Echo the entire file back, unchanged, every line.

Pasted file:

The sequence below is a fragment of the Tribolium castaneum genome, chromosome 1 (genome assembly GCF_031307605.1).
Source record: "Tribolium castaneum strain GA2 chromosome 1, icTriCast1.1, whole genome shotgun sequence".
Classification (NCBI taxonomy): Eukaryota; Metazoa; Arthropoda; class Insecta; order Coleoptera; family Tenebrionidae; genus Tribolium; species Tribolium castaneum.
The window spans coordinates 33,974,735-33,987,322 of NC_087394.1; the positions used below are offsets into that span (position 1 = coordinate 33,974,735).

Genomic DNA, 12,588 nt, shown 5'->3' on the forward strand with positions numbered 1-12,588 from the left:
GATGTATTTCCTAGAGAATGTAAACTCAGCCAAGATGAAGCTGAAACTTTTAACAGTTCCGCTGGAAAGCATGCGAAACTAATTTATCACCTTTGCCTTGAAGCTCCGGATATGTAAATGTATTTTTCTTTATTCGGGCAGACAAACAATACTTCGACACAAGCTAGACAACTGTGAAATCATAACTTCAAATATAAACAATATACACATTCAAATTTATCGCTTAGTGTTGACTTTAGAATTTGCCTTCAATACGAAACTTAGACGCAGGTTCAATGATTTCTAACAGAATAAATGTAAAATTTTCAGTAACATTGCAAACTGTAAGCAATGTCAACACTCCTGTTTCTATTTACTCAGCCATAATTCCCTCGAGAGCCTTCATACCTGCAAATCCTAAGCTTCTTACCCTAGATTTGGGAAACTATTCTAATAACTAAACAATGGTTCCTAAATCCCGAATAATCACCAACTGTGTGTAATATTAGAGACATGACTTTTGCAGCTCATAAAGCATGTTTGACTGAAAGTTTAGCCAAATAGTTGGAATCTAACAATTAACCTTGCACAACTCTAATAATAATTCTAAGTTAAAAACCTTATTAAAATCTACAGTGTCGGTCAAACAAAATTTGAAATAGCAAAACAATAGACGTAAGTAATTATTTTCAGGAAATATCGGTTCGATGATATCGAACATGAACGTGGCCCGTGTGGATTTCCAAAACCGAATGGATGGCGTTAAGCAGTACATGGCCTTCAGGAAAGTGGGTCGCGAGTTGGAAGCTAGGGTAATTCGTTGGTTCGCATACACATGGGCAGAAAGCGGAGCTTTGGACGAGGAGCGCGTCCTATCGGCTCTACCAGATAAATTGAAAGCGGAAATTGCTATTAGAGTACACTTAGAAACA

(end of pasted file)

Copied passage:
The sequence below is a fragment of the Tribolium castaneum genome, chromosome 1 (genome assembly GCF_031307605.1).
Source record: "Tribolium castaneum strain GA2 chromosome 1, icTriCast1.1, whole genome shotgun sequence".
Classification (NCBI taxonomy): Eukaryota; Metazoa; Arthropoda; class Insecta; order Coleoptera; family Tenebrionidae; genus Tribolium; species Tribolium castaneum.
The window spans coordinates 33,974,735-33,987,322 of NC_087394.1; the positions used below are offsets into that span (position 1 = coordinate 33,974,735).

Genomic DNA, 12,588 nt, shown 5'->3' on the forward strand with positions numbered 1-12,588 from the left:
GATGTATTTCCTAGAGAATGTAAACTCAGCCAAGATGAAGCTGAAACTTTTAACAGTTCCGCTGGAAAGCATGCGAAACTAATTTATCACCTTTGCCTTGAAGCTCCGGATATGTAAATGTATTTTTCTTTATTCGGGCAGACAAACAATACTTCGACACAAGCTAGACAACTGTGAAATCATAACTTCAAATATAAACAATATACACATTCAAATTTATCGCTTAGTGTTGACTTTAGAATTTGCCTTCAATACGAAACTTAGACGCAGGTTCAATGATTTCTAACAGAATAAATGTAAAATTTTCAGTAACATTGCAAACTGTAAGCAATGTCAACACTCCTGTTTCTATTTACTCAGCCATAATTCCCTCGAGAGCCTTCATACCTGCAAATCCTAAGCTTCTTACCCTAGATTTGGGAAACTATTCTAATAACTAAACAATGGTTCCTAAATCCCGAATAATCACCAACTGTGTGTAATATTAGAGACATGACTTTTGCAGCTCATAAAGCATGTTTGACTGAAAGTTTAGCCAAATAGTTGGAATCTAACAATTAACCTTGCACAACTCTAATAATAATTCTAAGTTAAAAACCTTATTAAAATCTACAGTGTCGGTCAAACAAAATTTGAAATAGCAAAACAATAGACGTAAGTAATTATTTTCAGGAAATATCGGTTCGATGATATCGAACATGAACGTGGCCCGTGTGGATTTCCAAAACCGAATGGATGGCGTTAAGCAGTACATGGCCTTCAGGAAAGTGGGTCGCGAGTTGGAAGCTAGGGTAATTCGTTGGTTCGCATACACATGGGCAGAAAGCGGAGCTTTGGACGAGGAGCGCGTCCTATCGGCTCTACCAGATAAATTGAAAGCGGAAATTGCTATTAGAGTACACTTAGAAACA